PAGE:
But I write to discuss the testimony of three heads of major electric utilities and of two leading 'viros....
  • Waxman's Inquisition Should Look at the UN IPCC

    February 2, 2007

    Representative Henry Waxman (D-Calif.), Chairman of the House Oversight and Government Reform Committee, this week launched an investigation of the several charges that the Bush Administration has politically manipulated and interfered with scientific research so as to make the science fit its policies. The charges are specious, as I and my CEI colleagues and many others have shown, but for a real example of the political manipulation of science, Chairman Waxman should take a look at the United Nations Intergovernmental Panel on Science Change. The IPCC today released its 21-page Summary for Policymakers (SPM) of the first volume of its Fourth Assessment Report (AR4). The SPM is...

  • The "scientific consensus" is no longer alarming enough for global warming alarmists

    January 29, 2007
    Some global warming alarmists, including a few scientists, are complaining about the forthcoming Fourth Assessment Report by the United Nations Intergovernmental Panel on Climate Change (IPCC). Apparently, the twenty-odd page Summary for Policymakers isn't alarming enough for them. Thus, after years of establishing the IPCC reports as representing the scientific consensus -- from which there is no appeal and upon which thousands of the world's top scientists work and about which all agree that it's perfect -- now the alarmists are trying out a new song and dance. To wit: The Assessment Reports are the work of the establishment and therefore can only come to very "conservative" conclusions so as not to offend anyone.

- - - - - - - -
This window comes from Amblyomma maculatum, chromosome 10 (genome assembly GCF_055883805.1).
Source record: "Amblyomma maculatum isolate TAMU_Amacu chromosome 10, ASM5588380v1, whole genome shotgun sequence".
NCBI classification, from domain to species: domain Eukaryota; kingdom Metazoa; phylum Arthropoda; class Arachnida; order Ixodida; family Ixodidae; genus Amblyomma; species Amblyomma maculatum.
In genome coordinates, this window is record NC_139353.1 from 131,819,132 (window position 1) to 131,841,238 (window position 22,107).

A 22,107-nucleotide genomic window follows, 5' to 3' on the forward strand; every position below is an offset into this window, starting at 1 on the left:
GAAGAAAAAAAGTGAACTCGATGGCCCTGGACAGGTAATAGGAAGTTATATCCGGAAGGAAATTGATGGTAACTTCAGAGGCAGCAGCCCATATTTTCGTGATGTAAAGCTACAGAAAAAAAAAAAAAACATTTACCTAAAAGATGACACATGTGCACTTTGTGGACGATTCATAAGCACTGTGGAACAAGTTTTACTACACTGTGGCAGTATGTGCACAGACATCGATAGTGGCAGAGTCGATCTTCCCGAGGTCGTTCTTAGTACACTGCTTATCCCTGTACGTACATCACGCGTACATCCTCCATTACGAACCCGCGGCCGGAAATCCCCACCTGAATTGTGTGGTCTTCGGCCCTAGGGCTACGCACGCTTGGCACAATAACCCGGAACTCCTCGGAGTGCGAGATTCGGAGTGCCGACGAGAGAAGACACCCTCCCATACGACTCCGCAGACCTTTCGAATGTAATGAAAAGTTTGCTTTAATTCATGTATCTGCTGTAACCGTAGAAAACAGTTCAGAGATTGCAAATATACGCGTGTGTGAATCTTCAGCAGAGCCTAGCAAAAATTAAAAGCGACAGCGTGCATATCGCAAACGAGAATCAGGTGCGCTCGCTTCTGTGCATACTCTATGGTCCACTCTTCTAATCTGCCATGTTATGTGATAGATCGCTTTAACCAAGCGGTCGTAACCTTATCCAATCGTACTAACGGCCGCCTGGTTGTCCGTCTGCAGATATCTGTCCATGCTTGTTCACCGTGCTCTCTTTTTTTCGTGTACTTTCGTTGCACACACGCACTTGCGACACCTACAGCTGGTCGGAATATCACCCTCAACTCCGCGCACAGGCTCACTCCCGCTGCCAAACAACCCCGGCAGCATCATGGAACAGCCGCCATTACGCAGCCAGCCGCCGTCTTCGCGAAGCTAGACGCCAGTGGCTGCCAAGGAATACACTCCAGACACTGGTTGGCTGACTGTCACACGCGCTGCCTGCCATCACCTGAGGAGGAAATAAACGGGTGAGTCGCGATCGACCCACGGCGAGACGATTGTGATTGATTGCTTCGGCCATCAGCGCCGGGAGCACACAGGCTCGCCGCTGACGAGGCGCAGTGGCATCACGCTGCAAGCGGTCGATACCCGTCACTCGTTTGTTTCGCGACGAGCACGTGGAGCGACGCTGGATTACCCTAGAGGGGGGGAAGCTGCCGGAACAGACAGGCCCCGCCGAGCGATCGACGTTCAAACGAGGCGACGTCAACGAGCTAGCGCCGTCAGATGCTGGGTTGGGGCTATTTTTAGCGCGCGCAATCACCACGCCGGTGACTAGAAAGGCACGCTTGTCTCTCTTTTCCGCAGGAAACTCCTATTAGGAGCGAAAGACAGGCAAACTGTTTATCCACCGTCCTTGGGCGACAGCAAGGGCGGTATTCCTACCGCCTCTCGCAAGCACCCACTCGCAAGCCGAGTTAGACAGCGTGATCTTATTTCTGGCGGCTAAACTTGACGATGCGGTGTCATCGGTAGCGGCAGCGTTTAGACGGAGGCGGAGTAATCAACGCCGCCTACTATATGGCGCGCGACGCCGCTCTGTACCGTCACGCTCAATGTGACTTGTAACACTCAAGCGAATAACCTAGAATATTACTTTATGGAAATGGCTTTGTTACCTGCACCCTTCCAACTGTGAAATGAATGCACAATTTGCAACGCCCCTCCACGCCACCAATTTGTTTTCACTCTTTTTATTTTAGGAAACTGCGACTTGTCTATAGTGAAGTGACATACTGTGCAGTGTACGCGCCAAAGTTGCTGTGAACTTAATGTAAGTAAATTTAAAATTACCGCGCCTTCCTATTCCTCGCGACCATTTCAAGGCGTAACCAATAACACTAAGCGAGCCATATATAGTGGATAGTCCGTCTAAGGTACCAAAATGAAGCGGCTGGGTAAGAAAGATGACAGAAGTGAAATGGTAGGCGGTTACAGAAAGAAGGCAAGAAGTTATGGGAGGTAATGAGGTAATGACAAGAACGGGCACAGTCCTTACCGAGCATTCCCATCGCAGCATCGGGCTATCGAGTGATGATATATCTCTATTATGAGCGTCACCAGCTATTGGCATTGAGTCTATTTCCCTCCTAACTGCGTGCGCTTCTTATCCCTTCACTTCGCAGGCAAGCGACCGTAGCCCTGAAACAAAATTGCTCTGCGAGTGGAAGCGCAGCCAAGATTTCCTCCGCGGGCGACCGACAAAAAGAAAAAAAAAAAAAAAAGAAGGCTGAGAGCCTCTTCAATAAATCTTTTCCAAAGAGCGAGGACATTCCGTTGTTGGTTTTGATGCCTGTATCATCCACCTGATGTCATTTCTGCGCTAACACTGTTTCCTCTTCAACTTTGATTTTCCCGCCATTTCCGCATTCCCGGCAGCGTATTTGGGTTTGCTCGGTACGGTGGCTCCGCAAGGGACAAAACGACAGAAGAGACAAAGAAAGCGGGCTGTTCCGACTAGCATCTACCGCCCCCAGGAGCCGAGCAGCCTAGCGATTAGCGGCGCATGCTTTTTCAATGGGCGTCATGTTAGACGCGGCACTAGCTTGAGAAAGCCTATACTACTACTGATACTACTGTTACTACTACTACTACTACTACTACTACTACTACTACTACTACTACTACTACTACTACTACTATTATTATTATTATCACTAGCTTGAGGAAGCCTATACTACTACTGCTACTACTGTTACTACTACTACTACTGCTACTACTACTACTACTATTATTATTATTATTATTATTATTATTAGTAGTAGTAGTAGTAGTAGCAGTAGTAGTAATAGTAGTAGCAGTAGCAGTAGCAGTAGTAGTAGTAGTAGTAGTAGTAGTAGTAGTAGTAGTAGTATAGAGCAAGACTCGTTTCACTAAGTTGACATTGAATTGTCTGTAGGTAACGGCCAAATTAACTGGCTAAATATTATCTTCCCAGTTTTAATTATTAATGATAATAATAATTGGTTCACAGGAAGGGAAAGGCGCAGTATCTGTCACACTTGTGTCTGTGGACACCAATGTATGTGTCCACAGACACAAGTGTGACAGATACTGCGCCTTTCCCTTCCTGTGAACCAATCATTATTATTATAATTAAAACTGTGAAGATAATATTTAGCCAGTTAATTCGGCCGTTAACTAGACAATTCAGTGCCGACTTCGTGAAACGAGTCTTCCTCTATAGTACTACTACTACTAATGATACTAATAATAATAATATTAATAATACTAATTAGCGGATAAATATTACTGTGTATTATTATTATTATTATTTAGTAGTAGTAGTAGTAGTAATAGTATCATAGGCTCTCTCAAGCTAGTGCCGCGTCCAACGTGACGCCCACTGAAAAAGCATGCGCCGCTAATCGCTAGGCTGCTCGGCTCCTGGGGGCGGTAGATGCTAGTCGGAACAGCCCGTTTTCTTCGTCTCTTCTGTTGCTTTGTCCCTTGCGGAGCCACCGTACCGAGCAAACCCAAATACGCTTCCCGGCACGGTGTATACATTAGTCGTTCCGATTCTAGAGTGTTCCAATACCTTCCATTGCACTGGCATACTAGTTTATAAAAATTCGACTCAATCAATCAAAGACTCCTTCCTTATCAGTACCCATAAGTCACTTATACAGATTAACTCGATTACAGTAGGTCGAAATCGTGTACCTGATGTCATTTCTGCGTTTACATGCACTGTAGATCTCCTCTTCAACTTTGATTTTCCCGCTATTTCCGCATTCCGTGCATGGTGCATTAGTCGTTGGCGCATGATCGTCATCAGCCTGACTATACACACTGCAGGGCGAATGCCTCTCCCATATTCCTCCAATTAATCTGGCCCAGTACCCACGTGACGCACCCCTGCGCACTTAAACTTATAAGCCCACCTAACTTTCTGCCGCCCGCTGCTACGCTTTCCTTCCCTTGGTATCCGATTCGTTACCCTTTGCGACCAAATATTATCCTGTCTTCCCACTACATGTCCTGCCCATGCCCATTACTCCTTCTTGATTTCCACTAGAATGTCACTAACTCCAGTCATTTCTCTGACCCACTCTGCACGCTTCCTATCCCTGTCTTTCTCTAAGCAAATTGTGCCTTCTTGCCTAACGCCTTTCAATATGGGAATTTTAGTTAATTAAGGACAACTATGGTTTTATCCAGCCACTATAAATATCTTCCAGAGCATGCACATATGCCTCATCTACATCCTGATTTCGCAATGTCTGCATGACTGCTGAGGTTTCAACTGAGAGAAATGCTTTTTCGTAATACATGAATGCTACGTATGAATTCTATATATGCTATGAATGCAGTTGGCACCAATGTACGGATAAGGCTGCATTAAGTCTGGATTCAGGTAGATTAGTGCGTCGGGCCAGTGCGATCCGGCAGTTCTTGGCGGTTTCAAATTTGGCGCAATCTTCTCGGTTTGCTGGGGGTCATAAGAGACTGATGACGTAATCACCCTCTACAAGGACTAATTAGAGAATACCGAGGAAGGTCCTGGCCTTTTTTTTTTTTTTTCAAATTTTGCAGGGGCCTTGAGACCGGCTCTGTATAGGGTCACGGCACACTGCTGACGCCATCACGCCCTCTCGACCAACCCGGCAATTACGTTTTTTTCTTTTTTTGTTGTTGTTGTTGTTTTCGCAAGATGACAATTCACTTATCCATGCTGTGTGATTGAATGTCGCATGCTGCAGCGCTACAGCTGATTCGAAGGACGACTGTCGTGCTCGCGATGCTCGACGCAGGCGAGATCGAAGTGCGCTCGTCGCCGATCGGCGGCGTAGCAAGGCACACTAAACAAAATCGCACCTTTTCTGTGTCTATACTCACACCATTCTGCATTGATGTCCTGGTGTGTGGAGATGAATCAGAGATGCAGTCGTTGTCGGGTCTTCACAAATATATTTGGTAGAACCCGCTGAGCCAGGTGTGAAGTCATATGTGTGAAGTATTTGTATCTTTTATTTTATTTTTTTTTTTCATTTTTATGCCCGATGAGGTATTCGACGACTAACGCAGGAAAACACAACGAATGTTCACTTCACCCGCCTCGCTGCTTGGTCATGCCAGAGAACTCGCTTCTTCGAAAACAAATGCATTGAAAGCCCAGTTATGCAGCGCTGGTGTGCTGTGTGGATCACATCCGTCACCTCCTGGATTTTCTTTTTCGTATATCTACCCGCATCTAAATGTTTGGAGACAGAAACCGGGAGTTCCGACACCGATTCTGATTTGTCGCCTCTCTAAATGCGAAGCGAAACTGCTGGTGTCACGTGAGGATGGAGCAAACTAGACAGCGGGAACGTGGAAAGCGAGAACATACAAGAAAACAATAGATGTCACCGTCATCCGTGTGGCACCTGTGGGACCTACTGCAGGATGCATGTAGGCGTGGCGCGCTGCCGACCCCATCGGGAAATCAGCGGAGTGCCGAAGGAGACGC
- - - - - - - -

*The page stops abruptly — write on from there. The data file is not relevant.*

Tell that to Dr. R. K. Pachauri, the chairman of the IPCC, who announced early in his tenure that the problem with the first...
  • Union of Concerned Scientists

    January 3, 2007
    The Union of Concerned Scientists has just released a 68-page report that claims that Exxon Mobil has funded a disinformation campaign on global warming based on the strategy and tactics used by the tobacco industry. Nearly everything in the report is recycled uncritically from other sources. It's mostly rubbish. Exxon Mobil can defend themselves, but I will comment on the ridiculous charges and misinformation about CEI.

    Here's an example. A Freedom of Information Act request several years ago revealed an e-mail that I had sent to Phil Cooney, then-chief-of-staff to the Chairman of the President's Council on Environmental Quality, in 2002. Andrew Revkin of the New York Times published a front-page story that the Bush Administration had conceded that global warming was a big...